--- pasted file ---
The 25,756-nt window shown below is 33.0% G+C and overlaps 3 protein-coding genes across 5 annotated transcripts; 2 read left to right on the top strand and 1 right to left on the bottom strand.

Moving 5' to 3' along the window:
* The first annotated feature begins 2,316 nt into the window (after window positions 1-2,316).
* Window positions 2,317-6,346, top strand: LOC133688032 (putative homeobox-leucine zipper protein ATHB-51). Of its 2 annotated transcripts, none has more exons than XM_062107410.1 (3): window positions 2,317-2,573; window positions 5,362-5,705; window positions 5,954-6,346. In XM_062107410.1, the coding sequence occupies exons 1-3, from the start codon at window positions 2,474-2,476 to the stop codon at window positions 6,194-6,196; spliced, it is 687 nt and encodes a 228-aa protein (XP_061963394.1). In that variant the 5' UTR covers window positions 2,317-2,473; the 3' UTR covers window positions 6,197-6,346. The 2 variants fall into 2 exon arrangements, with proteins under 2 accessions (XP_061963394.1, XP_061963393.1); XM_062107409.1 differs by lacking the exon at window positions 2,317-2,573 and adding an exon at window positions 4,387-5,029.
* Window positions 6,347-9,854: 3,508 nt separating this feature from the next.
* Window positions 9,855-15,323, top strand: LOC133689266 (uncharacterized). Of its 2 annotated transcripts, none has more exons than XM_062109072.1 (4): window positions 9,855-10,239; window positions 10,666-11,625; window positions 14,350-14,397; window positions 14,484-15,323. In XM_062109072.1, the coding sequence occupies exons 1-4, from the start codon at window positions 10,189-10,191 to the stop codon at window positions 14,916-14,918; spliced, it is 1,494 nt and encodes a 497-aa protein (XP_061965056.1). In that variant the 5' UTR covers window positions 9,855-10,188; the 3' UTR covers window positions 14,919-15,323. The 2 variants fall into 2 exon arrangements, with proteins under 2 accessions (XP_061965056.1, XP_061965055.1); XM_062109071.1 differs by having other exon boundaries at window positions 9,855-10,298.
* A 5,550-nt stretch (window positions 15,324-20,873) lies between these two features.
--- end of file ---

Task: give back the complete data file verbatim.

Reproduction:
The 25,756-nt window shown below is 33.0% G+C and overlaps 3 protein-coding genes across 5 annotated transcripts; 2 read left to right on the top strand and 1 right to left on the bottom strand.

Moving 5' to 3' along the window:
* The first annotated feature begins 2,316 nt into the window (after window positions 1-2,316).
* Window positions 2,317-6,346, top strand: LOC133688032 (putative homeobox-leucine zipper protein ATHB-51). Of its 2 annotated transcripts, none has more exons than XM_062107410.1 (3): window positions 2,317-2,573; window positions 5,362-5,705; window positions 5,954-6,346. In XM_062107410.1, the coding sequence occupies exons 1-3, from the start codon at window positions 2,474-2,476 to the stop codon at window positions 6,194-6,196; spliced, it is 687 nt and encodes a 228-aa protein (XP_061963394.1). In that variant the 5' UTR covers window positions 2,317-2,473; the 3' UTR covers window positions 6,197-6,346. The 2 variants fall into 2 exon arrangements, with proteins under 2 accessions (XP_061963394.1, XP_061963393.1); XM_062107409.1 differs by lacking the exon at window positions 2,317-2,573 and adding an exon at window positions 4,387-5,029.
* Window positions 6,347-9,854: 3,508 nt separating this feature from the next.
* Window positions 9,855-15,323, top strand: LOC133689266 (uncharacterized). Of its 2 annotated transcripts, none has more exons than XM_062109072.1 (4): window positions 9,855-10,239; window positions 10,666-11,625; window positions 14,350-14,397; window positions 14,484-15,323. In XM_062109072.1, the coding sequence occupies exons 1-4, from the start codon at window positions 10,189-10,191 to the stop codon at window positions 14,916-14,918; spliced, it is 1,494 nt and encodes a 497-aa protein (XP_061965056.1). In that variant the 5' UTR covers window positions 9,855-10,188; the 3' UTR covers window positions 14,919-15,323. The 2 variants fall into 2 exon arrangements, with proteins under 2 accessions (XP_061965056.1, XP_061965055.1); XM_062109071.1 differs by having other exon boundaries at window positions 9,855-10,298.
* A 5,550-nt stretch (window positions 15,324-20,873) lies between these two features.